How to Take Smart Risks

Written by: Will Yacowicz

Are your employees averse to taking risks to create your company's next new product or service? The problem may be misguided leadership.

Every company says that it puts a premium on innovation, but in practice many have a culture that is intolerant to risk.

Ron Ashkenas, a managing partner of Schaffer Consulting, and Lisa Bodell, the founder and CEO of innovation training company FutureThink, write in Harvard Business Review about a survey they conducted with employees of a global company that publicly touted how much it supported research and development of new products, processes, and practices. Only 17 percent said their bosses would approve and reward them if they developed and tried "new and untested ideas." A whopping 47 percent said the reaction would be "unpredictable."

"Most senior managers agree that taking risks is important for innovation, but in far too many cases, they don't act like they believe this," Ashkenas and Bodell write. "In other words, the reality in many organizations today is that despite the public emphasis on innovation, the underlying culture may be strongly risk-averse. As one senior manager in a large financial institution said to one of us (only partially tongue-in-cheek), 'The key to success here is to never make the same mistake once.'"

If this sounds like you and your fellow executives, then you have some work to do. Below, see how Ashkenas and Bodell suggest you can become more like Tesla, Google, and other companies with environments that are properly open to risk and tolerant of ones that don't pay off.

Define smart risk-taking

To start, your employees need to know what exactly risk-taking means to you, and the circumstances in which you support it. "The better innovation companies distinguish the areas where risk is encouraged, and where it is not. One of our clients, for example, makes it clear that there should be minimal 'execution risk' regarding customer commitments and financial results, but encourages 'discovery risk' in developing new solutions to customer problems," Askenas and Bodell write.

"These guardrails define the 'safe zone' for innovation, and they should include specific parameters such as time ... or financial impact."

Write your own language

Before action, there need to be words. "Language drives behavior and creates a mindset around what's acceptable and what's not. For example, using terms like 'experiment' or 'scouting mission,' instead of 'successful vs. unsuccessful project,' will signal a more open attitude toward risk," Ashkenas and Bodell write. "Centering innovation activities on the concept of 'exploration' eases the tension associated with trying new things. That's why Amazon's Jeff Bezos encourages an 'explorer mentality' rather than a 'conqueror mentality' in his teams, so that their focus is on forging new paths rather than just doing better than their competitors."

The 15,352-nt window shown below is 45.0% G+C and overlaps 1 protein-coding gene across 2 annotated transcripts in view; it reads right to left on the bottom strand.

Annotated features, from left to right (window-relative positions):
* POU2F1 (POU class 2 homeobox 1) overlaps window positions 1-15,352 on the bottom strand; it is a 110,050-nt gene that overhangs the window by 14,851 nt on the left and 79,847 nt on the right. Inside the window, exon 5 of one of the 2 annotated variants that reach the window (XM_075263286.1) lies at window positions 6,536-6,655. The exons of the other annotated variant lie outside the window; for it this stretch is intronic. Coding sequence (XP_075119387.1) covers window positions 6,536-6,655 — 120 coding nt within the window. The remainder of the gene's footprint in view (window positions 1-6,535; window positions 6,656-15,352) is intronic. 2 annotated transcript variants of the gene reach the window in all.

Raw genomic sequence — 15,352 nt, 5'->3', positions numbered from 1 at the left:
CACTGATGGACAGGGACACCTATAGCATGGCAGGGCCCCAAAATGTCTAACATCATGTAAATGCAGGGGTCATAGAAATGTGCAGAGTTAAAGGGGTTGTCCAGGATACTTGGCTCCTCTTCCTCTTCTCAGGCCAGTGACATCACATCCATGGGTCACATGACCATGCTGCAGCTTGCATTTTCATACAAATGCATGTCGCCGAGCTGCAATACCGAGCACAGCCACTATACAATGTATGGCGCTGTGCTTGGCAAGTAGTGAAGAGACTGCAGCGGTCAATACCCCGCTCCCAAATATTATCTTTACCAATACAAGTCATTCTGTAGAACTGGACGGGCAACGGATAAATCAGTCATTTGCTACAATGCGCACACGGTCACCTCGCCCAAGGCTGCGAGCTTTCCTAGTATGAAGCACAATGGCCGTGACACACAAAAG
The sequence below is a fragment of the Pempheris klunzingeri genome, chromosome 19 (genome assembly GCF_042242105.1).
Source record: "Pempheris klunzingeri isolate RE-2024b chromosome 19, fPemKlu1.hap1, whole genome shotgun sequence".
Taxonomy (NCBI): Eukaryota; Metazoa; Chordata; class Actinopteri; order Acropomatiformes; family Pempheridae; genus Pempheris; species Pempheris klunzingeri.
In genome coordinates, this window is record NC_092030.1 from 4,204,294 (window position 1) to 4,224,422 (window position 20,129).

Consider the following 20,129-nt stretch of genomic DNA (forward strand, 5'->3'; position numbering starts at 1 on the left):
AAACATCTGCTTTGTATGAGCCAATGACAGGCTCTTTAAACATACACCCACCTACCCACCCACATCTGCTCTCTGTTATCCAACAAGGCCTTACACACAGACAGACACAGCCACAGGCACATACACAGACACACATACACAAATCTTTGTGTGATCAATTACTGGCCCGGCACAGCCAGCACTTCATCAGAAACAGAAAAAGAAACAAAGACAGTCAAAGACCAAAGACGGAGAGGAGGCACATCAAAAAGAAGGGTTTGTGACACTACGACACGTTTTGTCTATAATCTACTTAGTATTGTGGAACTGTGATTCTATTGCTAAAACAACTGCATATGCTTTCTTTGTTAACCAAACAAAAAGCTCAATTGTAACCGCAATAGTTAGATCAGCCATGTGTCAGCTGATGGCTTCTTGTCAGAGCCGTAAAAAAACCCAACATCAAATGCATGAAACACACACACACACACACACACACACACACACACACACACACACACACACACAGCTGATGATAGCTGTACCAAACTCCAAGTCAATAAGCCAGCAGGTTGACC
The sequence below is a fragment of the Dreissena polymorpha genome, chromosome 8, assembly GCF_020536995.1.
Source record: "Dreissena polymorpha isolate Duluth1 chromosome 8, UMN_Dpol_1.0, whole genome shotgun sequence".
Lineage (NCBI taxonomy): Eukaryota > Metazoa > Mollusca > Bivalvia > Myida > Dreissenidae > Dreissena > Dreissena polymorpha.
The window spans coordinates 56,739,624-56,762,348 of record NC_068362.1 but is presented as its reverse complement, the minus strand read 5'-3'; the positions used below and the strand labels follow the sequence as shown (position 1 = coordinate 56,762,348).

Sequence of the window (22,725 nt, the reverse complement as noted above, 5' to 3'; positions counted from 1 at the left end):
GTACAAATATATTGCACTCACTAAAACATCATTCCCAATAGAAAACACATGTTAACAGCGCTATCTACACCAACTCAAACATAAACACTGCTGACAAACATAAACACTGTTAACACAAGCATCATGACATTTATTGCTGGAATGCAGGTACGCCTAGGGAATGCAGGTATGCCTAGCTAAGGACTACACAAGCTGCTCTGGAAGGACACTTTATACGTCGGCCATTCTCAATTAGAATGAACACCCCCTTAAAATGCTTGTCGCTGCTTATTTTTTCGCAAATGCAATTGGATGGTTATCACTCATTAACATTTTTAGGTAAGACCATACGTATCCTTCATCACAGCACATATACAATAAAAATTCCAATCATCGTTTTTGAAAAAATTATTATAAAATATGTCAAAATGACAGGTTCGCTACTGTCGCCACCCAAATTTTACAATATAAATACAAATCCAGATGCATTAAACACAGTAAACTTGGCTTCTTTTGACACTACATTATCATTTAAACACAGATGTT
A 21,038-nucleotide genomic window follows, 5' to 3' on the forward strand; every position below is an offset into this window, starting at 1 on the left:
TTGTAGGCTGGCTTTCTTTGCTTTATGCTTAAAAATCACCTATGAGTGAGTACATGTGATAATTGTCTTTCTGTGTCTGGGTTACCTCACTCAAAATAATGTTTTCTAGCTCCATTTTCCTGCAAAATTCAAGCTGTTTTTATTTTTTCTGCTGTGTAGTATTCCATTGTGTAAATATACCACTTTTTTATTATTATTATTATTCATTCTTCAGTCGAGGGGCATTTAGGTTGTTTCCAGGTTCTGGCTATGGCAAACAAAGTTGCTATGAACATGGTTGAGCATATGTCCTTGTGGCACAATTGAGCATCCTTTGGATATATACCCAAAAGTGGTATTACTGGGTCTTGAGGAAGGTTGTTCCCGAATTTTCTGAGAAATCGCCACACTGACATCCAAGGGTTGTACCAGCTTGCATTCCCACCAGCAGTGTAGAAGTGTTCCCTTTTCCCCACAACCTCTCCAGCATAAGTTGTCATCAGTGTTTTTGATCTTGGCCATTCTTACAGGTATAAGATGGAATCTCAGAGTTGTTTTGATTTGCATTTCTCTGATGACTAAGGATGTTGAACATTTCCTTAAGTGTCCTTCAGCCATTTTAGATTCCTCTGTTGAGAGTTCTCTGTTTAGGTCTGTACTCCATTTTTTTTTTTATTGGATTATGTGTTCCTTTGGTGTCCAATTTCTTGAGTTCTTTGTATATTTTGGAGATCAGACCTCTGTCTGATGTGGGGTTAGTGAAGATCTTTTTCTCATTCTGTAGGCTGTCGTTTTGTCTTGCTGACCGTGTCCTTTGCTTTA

Smaller, faster, better, stronger

Ashkenas and Bodell hold up Tesla as a model for organizational structure. "Size matters, and when it comes to innovation risk, smaller--and faster--experiments are often better," they say. "Tesla keeps teams small, so they maintain an entrepreneurial mindset with a higher tolerance toward risk than older firms in the automotive industry that rely on larger teams." The duo also points to DARPA, which has only two management layers to keep innovation in the fast lane. The agency's motto? "Urgency inspires greater genius."

Don't hand out blank checks

Companies don't support risk and innovation in practice because it can become costly if you don't lay down strict rules. "If you currently have risky (and expensive) innovations in your pipeline, stop providing blank checks. Instead, fund each project in clearly defined phases. If it passes one phase, give it additional funding," Ashkenas and Bodell advise. They write that Google gives teams strict three-month timelines to bring a concept to fruition. If the concept is not viable at deadline, the team is disbanded.

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